• Green computing runs on optimized software- Software helps you get the most out of the underlying infrastructure. Here’s a great example – With our latest 3rd Gen Intel Xeon processors, you’ll get great AI inference (TensorFlow) performance out-of-the-box. But if you use Intel-optimized software, you can get ~3x that performance3. Further, if that software is optimized for one of our embedded accelerators named Intel Deep Learning Boost, you can get 10x the baseline performance4. And when you upgrade to future generations of Xeon processors, you’ll be starting at a 10x performance baseline. That means fewer servers to purchase, less servers in operation, and ultimately a lower carbon footprint.
  • Modularity- Intel and the Open Compute Project (OCP) are streamlining design processes, improving design cycle time, increasing variety in end products and increasing quality by leveraging open ecosystem innovation.  Project Blue Glacier5 is a modular reusable platform that changes how we design datacenter products which could contribute to reducing carbon footprint. Its specifications will be released soon. 
  • Industry standardization of carbon metric- Intel is partnering with the broader compute ecosystem and industry to drive to common metrics and standards for calculating your carbon footprint.  Finding a common ground of measurement is critical for carbon reduction and driving to net zero carbon emissions. 
  • Low Carbon Xeon processors - Intel is significantly invested in renewable energy with 82% of the power we use globally being green power6.  We also have our built-in accelerators optimized for workload performance that contributes to saving energy usage.  This adds business value as we set the bar for processor production and data center efficiency.      

What You Can Do Today to Promote Sustainability:

Intel products are essential for running the world.  We relentlessly seek to deploy our technology innovations for good, which is central to our purpose and mission.  We are solving big problems to help protect our planet and improve the lives of every person. This requires each of us to rethink and reimagine our businesses with sustainability in mind.  This will require disruptive solutions that are outside of the norm and non-traditional, such as immersion cooling heat reuse, new carbon-aware platforms, and a transformational and innovative mindset for how datacenters, factories and grids are built - doing more with less natural resources.  Intel has established a long-standing commitment to environmental leadership to achieve performance, efficiency, reduce costs, and respond to the needs of our customers and community stakeholders, so let’s lead the way together.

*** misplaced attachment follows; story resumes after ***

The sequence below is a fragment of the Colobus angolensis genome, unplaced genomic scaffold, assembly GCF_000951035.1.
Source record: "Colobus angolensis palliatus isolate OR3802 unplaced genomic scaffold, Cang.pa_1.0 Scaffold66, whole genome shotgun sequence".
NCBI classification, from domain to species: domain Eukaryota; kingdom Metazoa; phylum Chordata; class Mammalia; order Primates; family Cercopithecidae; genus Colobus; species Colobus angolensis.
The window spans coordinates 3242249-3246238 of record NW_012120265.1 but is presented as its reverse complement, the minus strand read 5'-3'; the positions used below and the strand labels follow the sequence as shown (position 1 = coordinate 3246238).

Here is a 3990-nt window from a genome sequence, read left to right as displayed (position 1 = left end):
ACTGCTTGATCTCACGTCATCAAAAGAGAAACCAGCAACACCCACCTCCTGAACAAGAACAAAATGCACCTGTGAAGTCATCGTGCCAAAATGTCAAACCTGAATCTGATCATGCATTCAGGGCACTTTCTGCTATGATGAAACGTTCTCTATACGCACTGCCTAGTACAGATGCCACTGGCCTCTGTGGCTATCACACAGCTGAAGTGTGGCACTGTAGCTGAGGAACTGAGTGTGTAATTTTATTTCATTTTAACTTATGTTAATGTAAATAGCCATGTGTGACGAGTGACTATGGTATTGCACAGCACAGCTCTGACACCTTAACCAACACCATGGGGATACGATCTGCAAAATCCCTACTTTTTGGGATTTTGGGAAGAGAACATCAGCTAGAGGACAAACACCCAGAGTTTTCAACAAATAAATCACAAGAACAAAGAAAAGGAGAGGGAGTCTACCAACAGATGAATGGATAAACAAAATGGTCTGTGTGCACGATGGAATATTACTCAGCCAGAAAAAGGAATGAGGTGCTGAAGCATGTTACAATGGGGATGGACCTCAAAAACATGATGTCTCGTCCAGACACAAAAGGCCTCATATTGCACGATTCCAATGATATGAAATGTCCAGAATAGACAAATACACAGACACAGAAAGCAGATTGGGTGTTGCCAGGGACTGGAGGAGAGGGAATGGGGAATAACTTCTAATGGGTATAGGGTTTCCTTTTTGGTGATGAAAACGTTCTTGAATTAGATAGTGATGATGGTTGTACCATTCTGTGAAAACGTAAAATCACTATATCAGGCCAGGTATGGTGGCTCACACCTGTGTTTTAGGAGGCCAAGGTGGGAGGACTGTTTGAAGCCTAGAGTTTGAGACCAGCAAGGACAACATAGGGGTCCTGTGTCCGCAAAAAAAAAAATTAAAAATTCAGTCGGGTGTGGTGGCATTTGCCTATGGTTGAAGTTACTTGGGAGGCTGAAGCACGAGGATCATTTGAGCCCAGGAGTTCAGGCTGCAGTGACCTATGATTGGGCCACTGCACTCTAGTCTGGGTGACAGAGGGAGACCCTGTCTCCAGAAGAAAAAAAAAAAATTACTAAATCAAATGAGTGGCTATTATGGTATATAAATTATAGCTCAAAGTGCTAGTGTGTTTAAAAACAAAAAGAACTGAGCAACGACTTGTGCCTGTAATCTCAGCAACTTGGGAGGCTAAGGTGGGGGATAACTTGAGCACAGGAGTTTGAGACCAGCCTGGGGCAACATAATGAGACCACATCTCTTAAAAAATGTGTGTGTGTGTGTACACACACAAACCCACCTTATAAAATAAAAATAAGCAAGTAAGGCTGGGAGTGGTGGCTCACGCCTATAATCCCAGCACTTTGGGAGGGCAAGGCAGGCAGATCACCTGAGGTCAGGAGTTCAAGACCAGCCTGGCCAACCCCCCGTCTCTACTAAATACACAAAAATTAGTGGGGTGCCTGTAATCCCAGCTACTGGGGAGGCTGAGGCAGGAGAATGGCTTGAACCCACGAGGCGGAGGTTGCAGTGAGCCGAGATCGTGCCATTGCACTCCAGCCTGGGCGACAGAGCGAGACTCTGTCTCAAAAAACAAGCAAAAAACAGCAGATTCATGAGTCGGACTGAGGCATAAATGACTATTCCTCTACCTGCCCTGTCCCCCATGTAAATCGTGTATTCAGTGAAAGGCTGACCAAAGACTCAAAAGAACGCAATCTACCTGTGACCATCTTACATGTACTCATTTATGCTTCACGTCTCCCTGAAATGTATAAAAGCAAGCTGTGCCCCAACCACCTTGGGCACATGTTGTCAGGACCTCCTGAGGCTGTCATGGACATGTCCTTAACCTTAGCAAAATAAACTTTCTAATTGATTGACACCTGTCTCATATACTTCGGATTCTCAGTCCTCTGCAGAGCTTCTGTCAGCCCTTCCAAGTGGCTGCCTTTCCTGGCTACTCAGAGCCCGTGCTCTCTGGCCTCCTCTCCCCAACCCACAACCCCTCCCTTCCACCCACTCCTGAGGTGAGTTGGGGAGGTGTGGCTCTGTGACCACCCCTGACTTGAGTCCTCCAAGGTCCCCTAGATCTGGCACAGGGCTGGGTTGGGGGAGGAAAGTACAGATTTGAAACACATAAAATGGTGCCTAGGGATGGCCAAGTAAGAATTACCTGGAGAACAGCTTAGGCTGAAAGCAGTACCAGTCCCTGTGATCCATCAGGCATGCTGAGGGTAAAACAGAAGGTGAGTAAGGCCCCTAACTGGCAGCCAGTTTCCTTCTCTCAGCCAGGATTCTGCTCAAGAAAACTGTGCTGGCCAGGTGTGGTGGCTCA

You are welcome to follow Jen on LinkedIn and Twitter for future insights, industry best practices, and discussions

 

1 https://submer.com/press/intel-and-submer-unite-to-transform-datacenter-heat-re-use-to-power-municip...

2 https://news.kddi.com/kddi/corporate/english/ir-news/2022/04/07/5992.html

3 https://www.intel.com/content/www/us/en/developer/articles/news/leverage-deep-learning-optimizations...

4 See claims 118 at www.intel.com/3gen-xeon-config for workloads and configurations. Results may vary 

5 OCP Global Summit - The Path to 5B Cores: Presented by Intel

6 https://csrreportbuilder.intel.com/pdfbuilder/pdfs/CSR-2020-21-Full-Report.pdf

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1 Comment
Michael_Clay
Employee

Great Information!

About the Author
Jen M. Huffstetler is Chief Product Sustainability Officer and VP/GM of Intel Future Platform Strategy and Sustainability. In this role, she is responsible for driving the integration and execution of the corporate-wide Intel Platform technologies & business strategies to drive future growth and corporate-level product strategy and action for Sustainability. Jen joined Intel in 1996 as a fab process engineer and has spent most of her career applying her extensive technical and business experience to lead strategy, product management, and product marketing efforts for a number of core Intel businesses. Most recently she led Data Center Platform Strategy, responsible for building and executing cross-corporate Cloud to Edge technical and business strategies, incubating new services, and driving Xeon Business Management and Operations. Jen holds a bachelor’s degree in chemical engineering from MIT, and an MBA from Babson College, F.W. Olin Graduate School in Corporate Entrepreneurship.